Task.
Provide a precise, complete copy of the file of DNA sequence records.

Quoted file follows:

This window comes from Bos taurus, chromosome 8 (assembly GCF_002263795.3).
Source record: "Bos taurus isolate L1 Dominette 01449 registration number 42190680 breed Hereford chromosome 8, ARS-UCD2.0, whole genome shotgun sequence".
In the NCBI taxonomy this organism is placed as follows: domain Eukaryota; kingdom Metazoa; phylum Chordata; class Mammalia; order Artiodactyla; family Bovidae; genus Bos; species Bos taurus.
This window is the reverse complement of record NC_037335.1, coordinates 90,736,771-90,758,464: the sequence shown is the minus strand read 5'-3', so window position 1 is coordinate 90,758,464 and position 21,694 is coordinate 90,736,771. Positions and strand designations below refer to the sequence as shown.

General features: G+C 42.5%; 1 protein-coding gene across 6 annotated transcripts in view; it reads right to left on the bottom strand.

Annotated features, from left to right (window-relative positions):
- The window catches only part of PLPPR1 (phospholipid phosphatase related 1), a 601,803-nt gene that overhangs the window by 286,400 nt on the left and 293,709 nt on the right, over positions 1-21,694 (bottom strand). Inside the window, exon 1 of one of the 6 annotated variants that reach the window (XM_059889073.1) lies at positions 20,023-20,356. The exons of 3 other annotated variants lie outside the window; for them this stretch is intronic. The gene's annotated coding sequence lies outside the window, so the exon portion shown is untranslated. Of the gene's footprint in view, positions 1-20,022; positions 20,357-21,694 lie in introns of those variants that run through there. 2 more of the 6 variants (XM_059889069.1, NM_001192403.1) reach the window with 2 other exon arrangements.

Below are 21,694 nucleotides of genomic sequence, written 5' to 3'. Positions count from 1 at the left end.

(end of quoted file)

This window comes from Bos taurus, chromosome 8 (assembly GCF_002263795.3).
Source record: "Bos taurus isolate L1 Dominette 01449 registration number 42190680 breed Hereford chromosome 8, ARS-UCD2.0, whole genome shotgun sequence".
In the NCBI taxonomy this organism is placed as follows: domain Eukaryota; kingdom Metazoa; phylum Chordata; class Mammalia; order Artiodactyla; family Bovidae; genus Bos; species Bos taurus.
This window is the reverse complement of record NC_037335.1, coordinates 90,736,771-90,758,464: the sequence shown is the minus strand read 5'-3', so window position 1 is coordinate 90,758,464 and position 21,694 is coordinate 90,736,771. Positions and strand designations below refer to the sequence as shown.

General features: G+C 42.5%; 1 protein-coding gene across 6 annotated transcripts in view; it reads right to left on the bottom strand.

Annotated features, from left to right (window-relative positions):
- The window catches only part of PLPPR1 (phospholipid phosphatase related 1), a 601,803-nt gene that overhangs the window by 286,400 nt on the left and 293,709 nt on the right, over positions 1-21,694 (bottom strand). Inside the window, exon 1 of one of the 6 annotated variants that reach the window (XM_059889073.1) lies at positions 20,023-20,356. The exons of 3 other annotated variants lie outside the window; for them this stretch is intronic. The gene's annotated coding sequence lies outside the window, so the exon portion shown is untranslated. Of the gene's footprint in view, positions 1-20,022; positions 20,357-21,694 lie in introns of those variants that run through there. 2 more of the 6 variants (XM_059889069.1, NM_001192403.1) reach the window with 2 other exon arrangements.

Below are 21,694 nucleotides of genomic sequence, written 5' to 3'. Positions count from 1 at the left end.